Most salespeople turn off the value tap as soon as the transaction is complete. Successful sellers keep the relationship (and value) flowing.
A while ago I backed a Kickstarter campaign for a smartphone tripod mount called the Glif. Production took a little longer than the creators predicted, in the end they delivered a great finished product which I am very happy with.
For most transactions this would be the end, right?
They pitched a product, I paid them money, they delivered it. Thanks and have a nice day (please tell your friends). Boom. Done.
But Studio Neat is handling our transaction in a very non-transactional way.
Dan and Tom from Studio Neat are not only staying in touch, but I don’t feel like they are constantly pitching me to buy something else from them (though they do have other products, and they do tell me about them from time to time). Instead of sending me crappy marketing emails filled with their latest product pitch or a coupon to lure me back or begging me to tell 10 friends about them — they are helping me get more value out of the thing I already bought from them.
In today’s email newsletter (they send one out every week or so) among the expected 2 or 3 links the owners share about a favorite thing they found online, they also sent link to a web page titled “The Glif Accessory Guide“. This page listed a half dozen items that are compatible for use with the Glif product they sell. But, that’s not the interesting part.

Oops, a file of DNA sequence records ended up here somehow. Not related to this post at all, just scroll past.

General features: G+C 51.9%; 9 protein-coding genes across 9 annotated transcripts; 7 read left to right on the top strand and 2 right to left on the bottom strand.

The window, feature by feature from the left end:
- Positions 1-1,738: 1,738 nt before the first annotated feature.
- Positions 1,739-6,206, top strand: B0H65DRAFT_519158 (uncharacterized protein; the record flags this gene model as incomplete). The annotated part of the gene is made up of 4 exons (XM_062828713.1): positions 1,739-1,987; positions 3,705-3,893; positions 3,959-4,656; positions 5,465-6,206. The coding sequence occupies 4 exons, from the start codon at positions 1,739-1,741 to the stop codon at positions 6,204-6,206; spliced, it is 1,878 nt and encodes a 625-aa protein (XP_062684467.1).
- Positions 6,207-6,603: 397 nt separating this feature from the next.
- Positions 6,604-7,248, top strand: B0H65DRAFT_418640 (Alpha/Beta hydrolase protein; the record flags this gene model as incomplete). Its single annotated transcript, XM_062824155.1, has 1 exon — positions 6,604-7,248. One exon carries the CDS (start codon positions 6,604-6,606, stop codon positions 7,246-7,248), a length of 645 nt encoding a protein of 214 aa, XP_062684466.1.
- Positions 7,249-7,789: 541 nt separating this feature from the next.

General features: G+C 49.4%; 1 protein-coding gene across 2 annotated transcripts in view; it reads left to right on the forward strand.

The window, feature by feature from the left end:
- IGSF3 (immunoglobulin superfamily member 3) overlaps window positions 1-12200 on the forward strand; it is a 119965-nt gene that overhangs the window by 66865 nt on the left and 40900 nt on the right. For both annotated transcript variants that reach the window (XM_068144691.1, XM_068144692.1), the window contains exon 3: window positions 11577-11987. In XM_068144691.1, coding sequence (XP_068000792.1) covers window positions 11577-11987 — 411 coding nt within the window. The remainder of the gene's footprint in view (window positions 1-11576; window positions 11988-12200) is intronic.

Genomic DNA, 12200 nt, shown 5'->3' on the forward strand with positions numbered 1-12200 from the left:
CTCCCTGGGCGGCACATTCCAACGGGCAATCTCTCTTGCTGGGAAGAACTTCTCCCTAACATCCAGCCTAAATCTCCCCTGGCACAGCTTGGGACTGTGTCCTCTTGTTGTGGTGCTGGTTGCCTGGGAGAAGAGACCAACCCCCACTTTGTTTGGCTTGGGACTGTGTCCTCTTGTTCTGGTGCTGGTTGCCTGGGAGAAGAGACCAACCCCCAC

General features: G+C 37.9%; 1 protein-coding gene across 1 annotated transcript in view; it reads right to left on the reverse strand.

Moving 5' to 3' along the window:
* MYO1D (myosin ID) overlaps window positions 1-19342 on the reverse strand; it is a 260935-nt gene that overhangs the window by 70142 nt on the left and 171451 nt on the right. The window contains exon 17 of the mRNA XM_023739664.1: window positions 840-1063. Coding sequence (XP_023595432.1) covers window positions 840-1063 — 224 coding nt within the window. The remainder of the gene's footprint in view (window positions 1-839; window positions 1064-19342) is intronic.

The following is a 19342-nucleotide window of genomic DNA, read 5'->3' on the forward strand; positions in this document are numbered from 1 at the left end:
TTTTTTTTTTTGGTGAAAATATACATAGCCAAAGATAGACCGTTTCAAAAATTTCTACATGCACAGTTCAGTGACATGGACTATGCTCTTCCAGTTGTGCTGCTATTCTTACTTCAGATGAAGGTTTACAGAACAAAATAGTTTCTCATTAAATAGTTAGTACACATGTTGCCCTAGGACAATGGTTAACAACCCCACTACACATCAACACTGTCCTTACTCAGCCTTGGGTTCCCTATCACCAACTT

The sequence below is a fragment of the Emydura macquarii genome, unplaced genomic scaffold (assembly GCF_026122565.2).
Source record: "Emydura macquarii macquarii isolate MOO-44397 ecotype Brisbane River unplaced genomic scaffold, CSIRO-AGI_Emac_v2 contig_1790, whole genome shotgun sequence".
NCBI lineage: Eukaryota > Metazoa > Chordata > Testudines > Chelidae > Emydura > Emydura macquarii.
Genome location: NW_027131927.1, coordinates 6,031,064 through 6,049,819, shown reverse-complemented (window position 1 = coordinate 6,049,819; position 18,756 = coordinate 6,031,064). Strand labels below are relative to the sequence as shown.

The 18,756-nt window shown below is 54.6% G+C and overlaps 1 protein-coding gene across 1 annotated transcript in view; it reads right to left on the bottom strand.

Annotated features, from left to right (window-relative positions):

The interesting part is that Studio Neat doesn’t sell any of the featured accessories.
If I click and buy one of these items (which I did, and I will) they don’t earn a dime from me. Technically, that’s not true. I’m pretty sure they used Amazon affiliate links and they’ll probably get exactly a dime when I buy something from their link.
One of my favorite creative thinkers once asked: “Now that you have this — new knowledge, a product, a new website, and new book, etc. — what else does this make possible?” In that original context the question was being asked in terms of one’s own success, development, and growth; but Studio Neat asked that same kind of question in terms of making their customers most successful and helping them get more value from the product they had purchased.
One of my mentor’s most quoted lines is “Give Value First”, but it is just as important is to give value often — first, last, and always.
Most salespeople and retail stores (and yes, even Kickstarter campaigns) abandon the delivery of value as soon as the sale is complete. Once my money is in their wallet and they hand me their product, I may not hear from them again. Ever. Unless they have something new they want to sell me.
On the other hand, businesses like Studio Neat keep the conversation (and the value) going.
They are helping me find new and better ways to use and talk about the original product I bought from them. And I am (this article is a direct result of the value they delivered to my email box today.)
Isn’t that neat?
It’s also smart.